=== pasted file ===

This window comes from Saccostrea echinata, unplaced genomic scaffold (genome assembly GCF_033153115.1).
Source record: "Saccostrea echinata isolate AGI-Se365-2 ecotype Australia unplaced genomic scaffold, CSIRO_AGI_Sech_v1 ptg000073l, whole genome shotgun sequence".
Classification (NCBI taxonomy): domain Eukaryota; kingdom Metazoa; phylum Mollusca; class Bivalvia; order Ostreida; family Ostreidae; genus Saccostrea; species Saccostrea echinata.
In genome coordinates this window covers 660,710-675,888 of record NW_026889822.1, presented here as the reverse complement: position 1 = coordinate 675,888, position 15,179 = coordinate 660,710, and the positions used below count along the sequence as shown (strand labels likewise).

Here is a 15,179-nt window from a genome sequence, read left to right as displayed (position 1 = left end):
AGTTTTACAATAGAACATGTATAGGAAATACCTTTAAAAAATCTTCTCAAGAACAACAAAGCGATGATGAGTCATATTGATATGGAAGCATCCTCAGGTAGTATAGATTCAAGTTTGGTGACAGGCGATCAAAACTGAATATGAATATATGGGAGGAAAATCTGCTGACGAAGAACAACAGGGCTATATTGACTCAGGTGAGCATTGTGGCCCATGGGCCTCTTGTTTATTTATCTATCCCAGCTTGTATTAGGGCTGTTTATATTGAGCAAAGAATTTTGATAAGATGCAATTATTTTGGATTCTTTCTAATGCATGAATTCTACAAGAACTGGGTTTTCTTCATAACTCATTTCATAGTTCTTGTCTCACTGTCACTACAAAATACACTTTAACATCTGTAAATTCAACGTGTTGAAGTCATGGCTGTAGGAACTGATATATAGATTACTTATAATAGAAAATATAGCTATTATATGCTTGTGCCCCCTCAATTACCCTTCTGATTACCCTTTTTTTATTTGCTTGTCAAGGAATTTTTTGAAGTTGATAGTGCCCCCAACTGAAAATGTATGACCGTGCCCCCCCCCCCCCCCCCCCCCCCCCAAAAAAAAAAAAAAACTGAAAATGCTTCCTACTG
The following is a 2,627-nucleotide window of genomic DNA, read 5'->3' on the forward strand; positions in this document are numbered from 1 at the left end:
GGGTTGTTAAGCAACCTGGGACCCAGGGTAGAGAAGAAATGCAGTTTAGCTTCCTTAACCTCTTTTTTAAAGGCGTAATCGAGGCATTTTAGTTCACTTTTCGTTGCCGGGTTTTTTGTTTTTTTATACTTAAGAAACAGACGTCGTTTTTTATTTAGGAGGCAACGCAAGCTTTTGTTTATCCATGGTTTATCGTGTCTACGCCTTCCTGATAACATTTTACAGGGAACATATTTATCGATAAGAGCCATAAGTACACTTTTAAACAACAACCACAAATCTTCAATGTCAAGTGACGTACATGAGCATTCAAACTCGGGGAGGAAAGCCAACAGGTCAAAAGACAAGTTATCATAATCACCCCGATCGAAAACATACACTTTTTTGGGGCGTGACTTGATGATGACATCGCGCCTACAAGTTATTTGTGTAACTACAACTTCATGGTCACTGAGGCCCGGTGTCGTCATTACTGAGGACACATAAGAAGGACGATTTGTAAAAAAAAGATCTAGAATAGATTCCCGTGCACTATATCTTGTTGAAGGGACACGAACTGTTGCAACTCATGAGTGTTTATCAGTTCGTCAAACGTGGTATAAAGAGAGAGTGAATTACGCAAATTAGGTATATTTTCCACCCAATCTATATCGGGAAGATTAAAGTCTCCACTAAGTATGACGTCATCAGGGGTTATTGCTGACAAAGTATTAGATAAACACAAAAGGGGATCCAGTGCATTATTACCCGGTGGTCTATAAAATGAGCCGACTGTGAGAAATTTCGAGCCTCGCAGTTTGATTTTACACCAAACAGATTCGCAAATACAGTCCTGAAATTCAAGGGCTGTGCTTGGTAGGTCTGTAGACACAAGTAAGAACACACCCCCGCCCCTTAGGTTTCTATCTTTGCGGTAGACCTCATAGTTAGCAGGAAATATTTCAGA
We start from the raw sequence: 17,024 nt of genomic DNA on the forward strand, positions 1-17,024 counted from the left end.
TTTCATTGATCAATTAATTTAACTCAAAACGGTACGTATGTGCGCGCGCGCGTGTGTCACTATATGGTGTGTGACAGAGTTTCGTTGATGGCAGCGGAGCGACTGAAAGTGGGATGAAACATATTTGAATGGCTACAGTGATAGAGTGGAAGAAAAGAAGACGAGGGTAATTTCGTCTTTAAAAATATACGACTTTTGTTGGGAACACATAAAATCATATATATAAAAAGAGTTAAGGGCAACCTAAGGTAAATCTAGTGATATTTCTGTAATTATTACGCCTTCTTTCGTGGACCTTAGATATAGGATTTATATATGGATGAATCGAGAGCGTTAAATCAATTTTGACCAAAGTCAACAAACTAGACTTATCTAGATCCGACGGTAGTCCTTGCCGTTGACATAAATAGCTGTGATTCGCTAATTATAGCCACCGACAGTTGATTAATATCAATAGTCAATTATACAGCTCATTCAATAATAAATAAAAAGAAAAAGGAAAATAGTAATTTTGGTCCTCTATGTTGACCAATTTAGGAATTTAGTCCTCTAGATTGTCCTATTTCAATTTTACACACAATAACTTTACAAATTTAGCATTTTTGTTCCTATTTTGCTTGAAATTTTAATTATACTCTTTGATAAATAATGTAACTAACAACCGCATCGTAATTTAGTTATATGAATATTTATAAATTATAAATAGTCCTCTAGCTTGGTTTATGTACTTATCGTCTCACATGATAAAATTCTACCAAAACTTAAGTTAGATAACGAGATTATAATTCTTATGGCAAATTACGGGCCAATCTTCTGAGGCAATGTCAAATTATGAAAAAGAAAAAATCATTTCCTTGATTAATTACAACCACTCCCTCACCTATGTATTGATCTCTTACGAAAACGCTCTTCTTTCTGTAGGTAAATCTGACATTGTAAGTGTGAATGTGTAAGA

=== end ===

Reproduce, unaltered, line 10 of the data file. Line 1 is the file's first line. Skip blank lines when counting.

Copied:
TTTCATTGATCAATTAATTTAACTCAAAACGGTACGTATGTGCGCGCGCGCGTGTGTCACTATATGGTGTGTGACAGAGTTTCGTTGATGGCAGCGGAGCGACTGAAAGTGGGATGAAACATATTTGAATGGCTACAGTGATAGAGTGGAAGAAAAGAAGACGAGGGTAATTTCGTCTTTAAAAATATACGACTTTTGTTGGGAACACATAAAATCATATATATAAAAAGAGTTAAGGGCAACCTAAGGTAAATCTAGTGATATTTCTGTAATTATTACGCCTTCTTTCGTGGACCTTAGATATAGGATTTATATATGGATGAATCGAGAGCGTTAAATCAATTTTGACCAAAGTCAACAAACTAGACTTATCTAGATCCGACGGTAGTCCTTGCCGTTGACATAAATAGCTGTGATTCGCTAATTATAGCCACCGACAGTTGATTAATATCAATAGTCAATTATACAGCTCATTCAATAATAAATAAAAAGAAAAAGGAAAATAGTAATTTTGGTCCTCTATGTTGACCAATTTAGGAATTTAGTCCTCTAGATTGTCCTATTTCAATTTTACACACAATAACTTTACAAATTTAGCATTTTTGTTCCTATTTTGCTTGAAATTTTAATTATACTCTTTGATAAATAATGTAACTAACAACCGCATCGTAATTTAGTTATATGAATATTTATAAATTATAAATAGTCCTCTAGCTTGGTTTATGTACTTATCGTCTCACATGATAAAATTCTACCAAAACTTAAGTTAGATAACGAGATTATAATTCTTATGGCAAATTACGGGCCAATCTTCTGAGGCAATGTCAAATTATGAAAAAGAAAAAATCATTTCCTTGATTAATTACAACCACTCCCTCACCTATGTATTGATCTCTTACGAAAACGCTCTTCTTTCTGTAGGTAAATCTGACATTGTAAGTGTGAATGTGTAAGA